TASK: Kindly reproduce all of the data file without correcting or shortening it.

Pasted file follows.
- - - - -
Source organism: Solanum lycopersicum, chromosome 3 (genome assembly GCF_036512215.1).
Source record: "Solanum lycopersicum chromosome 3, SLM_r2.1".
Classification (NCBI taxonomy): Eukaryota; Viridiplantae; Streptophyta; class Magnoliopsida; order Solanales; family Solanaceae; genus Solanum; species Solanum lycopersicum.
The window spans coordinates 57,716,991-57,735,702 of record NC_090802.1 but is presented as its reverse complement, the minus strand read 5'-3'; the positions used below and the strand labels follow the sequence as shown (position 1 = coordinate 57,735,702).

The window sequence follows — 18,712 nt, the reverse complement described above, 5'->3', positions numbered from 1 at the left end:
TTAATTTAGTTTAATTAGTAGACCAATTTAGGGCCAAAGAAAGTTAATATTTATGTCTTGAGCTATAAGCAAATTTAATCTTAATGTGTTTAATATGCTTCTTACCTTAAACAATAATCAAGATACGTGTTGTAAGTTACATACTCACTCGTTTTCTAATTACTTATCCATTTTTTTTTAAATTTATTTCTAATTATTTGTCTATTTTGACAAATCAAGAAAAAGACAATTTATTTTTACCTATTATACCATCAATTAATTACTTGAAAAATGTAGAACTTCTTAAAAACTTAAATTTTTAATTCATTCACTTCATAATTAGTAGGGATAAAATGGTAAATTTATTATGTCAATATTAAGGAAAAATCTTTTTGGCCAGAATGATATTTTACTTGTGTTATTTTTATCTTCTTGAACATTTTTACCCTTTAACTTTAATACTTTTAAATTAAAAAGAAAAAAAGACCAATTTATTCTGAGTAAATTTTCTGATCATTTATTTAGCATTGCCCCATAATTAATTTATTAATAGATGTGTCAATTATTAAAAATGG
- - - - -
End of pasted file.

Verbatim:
Source organism: Solanum lycopersicum, chromosome 3 (genome assembly GCF_036512215.1).
Source record: "Solanum lycopersicum chromosome 3, SLM_r2.1".
Classification (NCBI taxonomy): Eukaryota; Viridiplantae; Streptophyta; class Magnoliopsida; order Solanales; family Solanaceae; genus Solanum; species Solanum lycopersicum.
The window spans coordinates 57,716,991-57,735,702 of record NC_090802.1 but is presented as its reverse complement, the minus strand read 5'-3'; the positions used below and the strand labels follow the sequence as shown (position 1 = coordinate 57,735,702).

The window sequence follows — 18,712 nt, the reverse complement described above, 5'->3', positions numbered from 1 at the left end:
TTAATTTAGTTTAATTAGTAGACCAATTTAGGGCCAAAGAAAGTTAATATTTATGTCTTGAGCTATAAGCAAATTTAATCTTAATGTGTTTAATATGCTTCTTACCTTAAACAATAATCAAGATACGTGTTGTAAGTTACATACTCACTCGTTTTCTAATTACTTATCCATTTTTTTTTAAATTTATTTCTAATTATTTGTCTATTTTGACAAATCAAGAAAAAGACAATTTATTTTTACCTATTATACCATCAATTAATTACTTGAAAAATGTAGAACTTCTTAAAAACTTAAATTTTTAATTCATTCACTTCATAATTAGTAGGGATAAAATGGTAAATTTATTATGTCAATATTAAGGAAAAATCTTTTTGGCCAGAATGATATTTTACTTGTGTTATTTTTATCTTCTTGAACATTTTTACCCTTTAACTTTAATACTTTTAAATTAAAAAGAAAAAAAGACCAATTTATTCTGAGTAAATTTTCTGATCATTTATTTAGCATTGCCCCATAATTAATTTATTAATAGATGTGTCAATTATTAAAAATGG